THE ACCURATERELOADING.COM BULLETMAKING FORUM


Moderators: Canuck
Go
New
Find
Notify
Tools
Reply
  
Forgive my bullet making ignorance...
 Login/Join
 
one of us
Picture of x-51
posted
but how possible would it be to cast bullets made of brass?
 
Posts: 128 | Location: Kentucky | Registered: 15 October 2002Reply With Quote
one of us
posted Hide Post
Brass would have to be 2150 F to pour into a mold , best way to make brass bullets is in a collet lathe , If there is another way I'm sure someone here will inform us both of the better way .
 
Posts: 497 | Location: PA | Registered: 24 May 2005Reply With Quote
one of us
Picture of x-51
posted Hide Post
Figures. I have a pretty good supply of scrap brass.
 
Posts: 128 | Location: Kentucky | Registered: 15 October 2002Reply With Quote
one of us
Picture of arkypete
posted Hide Post
I have swaged lead alloy bullets using air cooled wheel weights in my Corbin press and dies for handguns. I've found that there's not much to be gained over using pure lead. And it's work!
In Corbin's literture he mentions using brass, bronze and copper to swage 'mono metal' bullets. However he's using a hydraulic press with one or one and one half inch dies. The equipment is a bit pricey.
Jim


"Whensoever the General Government assumes undelegated powers, its acts are unauthoritative, void, and of no force." --Thomas Jefferson

 
Posts: 5788 | Location: Richmond, Virginia | Registered: 17 September 2000Reply With Quote
Moderator

Picture of Mark
posted Hide Post
A practical way would be to make a mould and cast up a bunch of wax bullets and then use a lost wax technique to cast them. Only thing I don;'t know is how much shrinkage you'd have.


for every hour in front of the computer you should have 3 hours outside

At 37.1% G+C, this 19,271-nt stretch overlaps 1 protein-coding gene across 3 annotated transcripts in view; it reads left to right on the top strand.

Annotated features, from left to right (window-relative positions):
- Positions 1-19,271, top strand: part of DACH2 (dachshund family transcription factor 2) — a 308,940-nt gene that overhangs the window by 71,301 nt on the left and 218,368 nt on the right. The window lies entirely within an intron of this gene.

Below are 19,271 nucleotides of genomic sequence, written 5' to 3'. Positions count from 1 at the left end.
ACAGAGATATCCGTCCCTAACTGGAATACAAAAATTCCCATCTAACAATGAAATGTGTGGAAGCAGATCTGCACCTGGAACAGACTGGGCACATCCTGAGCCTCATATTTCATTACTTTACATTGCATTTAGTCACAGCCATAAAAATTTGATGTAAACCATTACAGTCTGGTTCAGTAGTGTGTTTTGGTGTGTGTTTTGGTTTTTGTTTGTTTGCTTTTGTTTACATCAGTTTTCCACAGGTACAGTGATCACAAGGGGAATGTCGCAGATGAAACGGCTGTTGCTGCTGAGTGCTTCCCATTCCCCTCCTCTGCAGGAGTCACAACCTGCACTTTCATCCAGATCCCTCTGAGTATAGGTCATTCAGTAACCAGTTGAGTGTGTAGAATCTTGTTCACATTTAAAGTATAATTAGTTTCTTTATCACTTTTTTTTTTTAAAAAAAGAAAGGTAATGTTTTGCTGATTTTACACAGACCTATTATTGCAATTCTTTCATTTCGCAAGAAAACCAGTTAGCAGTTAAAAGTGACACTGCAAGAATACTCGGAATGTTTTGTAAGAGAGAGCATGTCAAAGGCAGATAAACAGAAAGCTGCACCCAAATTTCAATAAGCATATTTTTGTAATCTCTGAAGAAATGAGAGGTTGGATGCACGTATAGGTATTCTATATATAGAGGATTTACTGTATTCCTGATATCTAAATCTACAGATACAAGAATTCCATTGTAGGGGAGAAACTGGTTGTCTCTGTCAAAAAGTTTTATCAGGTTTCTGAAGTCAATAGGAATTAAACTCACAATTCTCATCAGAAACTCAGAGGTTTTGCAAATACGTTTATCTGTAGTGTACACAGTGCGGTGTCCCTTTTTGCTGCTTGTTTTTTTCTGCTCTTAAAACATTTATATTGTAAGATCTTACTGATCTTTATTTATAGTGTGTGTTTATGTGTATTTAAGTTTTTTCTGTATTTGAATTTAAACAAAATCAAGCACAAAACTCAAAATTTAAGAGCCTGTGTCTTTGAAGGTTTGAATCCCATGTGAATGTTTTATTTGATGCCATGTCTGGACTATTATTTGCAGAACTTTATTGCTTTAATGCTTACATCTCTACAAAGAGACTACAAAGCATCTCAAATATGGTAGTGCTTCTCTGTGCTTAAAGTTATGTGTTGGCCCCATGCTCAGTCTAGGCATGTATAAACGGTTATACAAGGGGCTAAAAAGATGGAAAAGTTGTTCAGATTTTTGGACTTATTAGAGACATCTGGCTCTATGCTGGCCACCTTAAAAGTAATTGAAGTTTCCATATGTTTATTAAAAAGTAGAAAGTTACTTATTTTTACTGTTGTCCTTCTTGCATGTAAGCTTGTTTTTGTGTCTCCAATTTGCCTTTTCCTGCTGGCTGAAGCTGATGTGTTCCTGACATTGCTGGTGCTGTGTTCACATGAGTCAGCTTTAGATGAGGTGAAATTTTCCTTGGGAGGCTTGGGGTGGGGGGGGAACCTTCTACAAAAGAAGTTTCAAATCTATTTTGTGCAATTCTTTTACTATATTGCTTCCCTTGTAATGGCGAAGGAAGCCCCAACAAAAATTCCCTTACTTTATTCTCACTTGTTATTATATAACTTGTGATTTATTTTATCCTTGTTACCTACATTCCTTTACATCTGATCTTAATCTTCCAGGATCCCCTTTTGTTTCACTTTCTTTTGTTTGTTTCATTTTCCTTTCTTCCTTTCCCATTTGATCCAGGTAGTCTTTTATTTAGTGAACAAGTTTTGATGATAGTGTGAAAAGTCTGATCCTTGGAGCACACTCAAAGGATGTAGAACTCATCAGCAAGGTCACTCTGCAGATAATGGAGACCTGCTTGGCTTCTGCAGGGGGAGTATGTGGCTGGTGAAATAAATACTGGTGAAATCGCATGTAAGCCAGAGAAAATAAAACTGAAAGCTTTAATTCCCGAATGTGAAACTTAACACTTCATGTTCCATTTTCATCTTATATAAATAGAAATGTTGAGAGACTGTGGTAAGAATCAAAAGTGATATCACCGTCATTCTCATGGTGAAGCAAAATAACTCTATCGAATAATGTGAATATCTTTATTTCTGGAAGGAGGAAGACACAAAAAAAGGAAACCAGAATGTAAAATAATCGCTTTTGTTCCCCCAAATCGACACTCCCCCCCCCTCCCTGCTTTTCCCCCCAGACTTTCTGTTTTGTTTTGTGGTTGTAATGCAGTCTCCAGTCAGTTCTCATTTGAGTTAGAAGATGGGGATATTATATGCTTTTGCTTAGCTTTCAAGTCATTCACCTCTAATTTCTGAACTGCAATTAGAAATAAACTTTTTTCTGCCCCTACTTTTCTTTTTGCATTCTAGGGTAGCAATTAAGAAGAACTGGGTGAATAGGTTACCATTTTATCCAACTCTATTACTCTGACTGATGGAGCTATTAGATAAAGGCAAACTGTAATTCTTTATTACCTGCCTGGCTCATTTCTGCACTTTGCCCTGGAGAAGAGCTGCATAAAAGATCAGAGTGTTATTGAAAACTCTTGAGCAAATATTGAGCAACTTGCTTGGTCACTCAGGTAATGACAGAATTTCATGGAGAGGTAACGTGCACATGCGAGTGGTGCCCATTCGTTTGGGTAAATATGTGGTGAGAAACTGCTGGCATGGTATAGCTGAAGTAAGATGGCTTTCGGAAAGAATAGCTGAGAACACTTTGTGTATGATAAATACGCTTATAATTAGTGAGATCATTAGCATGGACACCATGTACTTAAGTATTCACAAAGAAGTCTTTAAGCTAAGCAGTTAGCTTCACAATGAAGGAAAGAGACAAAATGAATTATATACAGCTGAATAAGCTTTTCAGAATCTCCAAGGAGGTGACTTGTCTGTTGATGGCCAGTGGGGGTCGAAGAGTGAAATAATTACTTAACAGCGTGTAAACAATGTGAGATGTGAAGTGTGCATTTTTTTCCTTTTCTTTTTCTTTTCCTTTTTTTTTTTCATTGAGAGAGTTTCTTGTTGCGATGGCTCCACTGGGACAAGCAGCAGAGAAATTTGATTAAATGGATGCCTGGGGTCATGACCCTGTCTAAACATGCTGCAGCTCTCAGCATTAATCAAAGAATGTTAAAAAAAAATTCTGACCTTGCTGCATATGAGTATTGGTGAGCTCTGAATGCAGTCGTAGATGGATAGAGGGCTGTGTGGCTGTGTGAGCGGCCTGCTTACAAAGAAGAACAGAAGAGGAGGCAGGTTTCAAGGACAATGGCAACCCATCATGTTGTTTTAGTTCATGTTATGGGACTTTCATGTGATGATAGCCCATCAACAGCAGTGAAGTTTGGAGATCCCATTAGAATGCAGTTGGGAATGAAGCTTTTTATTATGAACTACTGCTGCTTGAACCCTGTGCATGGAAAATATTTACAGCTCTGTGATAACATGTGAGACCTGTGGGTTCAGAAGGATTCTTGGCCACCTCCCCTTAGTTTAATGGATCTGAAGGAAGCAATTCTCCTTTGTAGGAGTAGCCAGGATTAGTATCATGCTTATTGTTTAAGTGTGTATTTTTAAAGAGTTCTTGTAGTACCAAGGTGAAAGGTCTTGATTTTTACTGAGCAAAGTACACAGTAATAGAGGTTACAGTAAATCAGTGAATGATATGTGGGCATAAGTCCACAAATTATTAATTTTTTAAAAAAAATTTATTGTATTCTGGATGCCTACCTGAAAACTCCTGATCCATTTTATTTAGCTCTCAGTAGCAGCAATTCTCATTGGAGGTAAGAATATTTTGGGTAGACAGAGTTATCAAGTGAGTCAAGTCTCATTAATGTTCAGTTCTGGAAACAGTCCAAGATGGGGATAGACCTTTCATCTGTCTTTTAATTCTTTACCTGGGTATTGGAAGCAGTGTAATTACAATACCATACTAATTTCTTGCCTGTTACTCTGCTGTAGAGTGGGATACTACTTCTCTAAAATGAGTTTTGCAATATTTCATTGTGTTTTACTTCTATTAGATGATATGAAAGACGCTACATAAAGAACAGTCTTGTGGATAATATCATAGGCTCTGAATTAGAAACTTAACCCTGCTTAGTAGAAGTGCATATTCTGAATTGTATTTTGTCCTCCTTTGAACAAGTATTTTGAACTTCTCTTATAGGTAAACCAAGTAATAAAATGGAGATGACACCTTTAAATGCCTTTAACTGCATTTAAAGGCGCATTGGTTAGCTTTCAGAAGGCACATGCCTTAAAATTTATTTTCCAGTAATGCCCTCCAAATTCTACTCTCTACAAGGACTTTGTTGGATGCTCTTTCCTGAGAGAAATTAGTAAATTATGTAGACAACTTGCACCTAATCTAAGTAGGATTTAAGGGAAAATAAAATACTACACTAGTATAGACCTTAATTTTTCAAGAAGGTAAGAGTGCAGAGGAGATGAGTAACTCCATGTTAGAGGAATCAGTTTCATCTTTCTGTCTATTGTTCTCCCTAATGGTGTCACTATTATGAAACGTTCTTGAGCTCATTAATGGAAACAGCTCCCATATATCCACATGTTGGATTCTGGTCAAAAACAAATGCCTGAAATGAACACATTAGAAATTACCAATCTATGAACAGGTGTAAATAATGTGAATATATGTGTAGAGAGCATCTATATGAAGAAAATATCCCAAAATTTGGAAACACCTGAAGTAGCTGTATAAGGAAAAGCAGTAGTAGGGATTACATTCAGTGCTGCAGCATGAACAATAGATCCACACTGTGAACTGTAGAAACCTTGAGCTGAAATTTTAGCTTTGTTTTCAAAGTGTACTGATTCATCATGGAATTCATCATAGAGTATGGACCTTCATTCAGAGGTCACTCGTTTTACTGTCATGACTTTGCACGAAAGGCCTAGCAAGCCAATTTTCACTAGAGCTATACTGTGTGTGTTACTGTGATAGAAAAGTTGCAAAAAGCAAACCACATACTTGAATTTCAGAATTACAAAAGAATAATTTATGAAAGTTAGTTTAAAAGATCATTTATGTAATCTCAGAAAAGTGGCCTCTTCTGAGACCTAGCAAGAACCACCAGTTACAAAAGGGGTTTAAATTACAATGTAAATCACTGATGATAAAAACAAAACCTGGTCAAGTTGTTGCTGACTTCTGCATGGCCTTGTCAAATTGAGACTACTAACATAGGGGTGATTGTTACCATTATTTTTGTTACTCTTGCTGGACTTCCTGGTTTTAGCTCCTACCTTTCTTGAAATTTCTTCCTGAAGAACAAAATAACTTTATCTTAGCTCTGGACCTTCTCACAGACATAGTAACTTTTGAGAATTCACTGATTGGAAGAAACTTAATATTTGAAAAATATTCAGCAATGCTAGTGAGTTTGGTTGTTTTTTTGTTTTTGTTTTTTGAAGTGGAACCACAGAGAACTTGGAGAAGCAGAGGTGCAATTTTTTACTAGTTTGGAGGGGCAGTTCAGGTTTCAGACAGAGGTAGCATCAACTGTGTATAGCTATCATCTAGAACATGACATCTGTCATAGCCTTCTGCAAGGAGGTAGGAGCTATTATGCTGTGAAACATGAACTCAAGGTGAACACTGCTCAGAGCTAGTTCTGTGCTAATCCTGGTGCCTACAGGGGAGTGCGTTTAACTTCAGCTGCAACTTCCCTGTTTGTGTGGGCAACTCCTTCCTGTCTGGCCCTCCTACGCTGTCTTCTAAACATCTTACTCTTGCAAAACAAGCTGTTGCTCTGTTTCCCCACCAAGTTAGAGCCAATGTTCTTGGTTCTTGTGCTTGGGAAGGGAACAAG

Posts: 7608 | Location: Between 2 rivers, Middle USA | Registered: 19 August 2000Reply With Quote
one of us
posted Hide Post
quote:
Originally posted by Mark:
A practical way would be to make a mould and cast up a bunch of wax bullets and then use a lost wax technique to cast them. Only thing I don;'t know is how much shrinkage you'd have.


"Lost Wax" casting is used in jewelery. The form is carved in a hard wax and then the mold is formed around the wax using ceramic clay.

The ceramic is fired, which removes the wax from the mold. Then the mold is poured. When it cools, the mold is broken open to retrieve the cast jewelery.

This method is used for shapes that don't have "relief" and can't be released from a sand or metal mold.

Seems like heaps of work for bullets, and not very practical.
 
Posts: 825 | Registered: 03 October 2006Reply With Quote
new member
Picture of ExE7
posted Hide Post
Making solid brass or copper bullets from a piece of rod isn't too tough, depending on a couple of factors:

1. The diameter of the rod should be sized almost but not quite to final bullet diameter, maybe 0.001 to .0005 under. That gives just a tiny slip fit to the point form die cavity.

2. The rod should be cut to the right weight (which means length) with a small hole of 1/8 to 3/16 diameter drilled dead center down about half its axis. The hole is the secret to doing this without necessarily requiring a Corbin Hydro Press to do it.

3. The rod probably will require annealing unless you get it annealed condition, and if you try to form it in more than one stroke, you may have to anneal between attempts because it will tend to work harden very quickly. So one modernately quick stroke might do the job where two or three short attempts might not.

4. The ogive shape has a LOT to do with the required pressure. We've formed up nice .45 and .50 caliber solid brass bullets in a hand press (the large Mega Mite CSP-2 model) without undue effort, just a good firm two hand push, with a round nose shape. As you make the nose more pointed, toward the spitzer rifle shapes, more and more effort is required until eventually you just can't do it without hydraulic power.

Proper lube is essential. Many lubes that are petroleum based will diesel or detonate at the pressures required here, which means they turn to ash in the die and you do not get any lubrication, but do get a stuck bullet. Corbin swage lube is a lanolin-based lube that doesn't diesel and it will work. STP may work, but it is pretty messy. Straight lanolin works but it is runny when hot and stiff when cold.
 
Posts: 10 | Location: Medford, Oregon | Registered: 29 September 2006Reply With Quote
  Powered by Social Strata  
 


Copyright December 1997-2020 Accuratereloading.com


Visit our on-line store for AR Memorabilia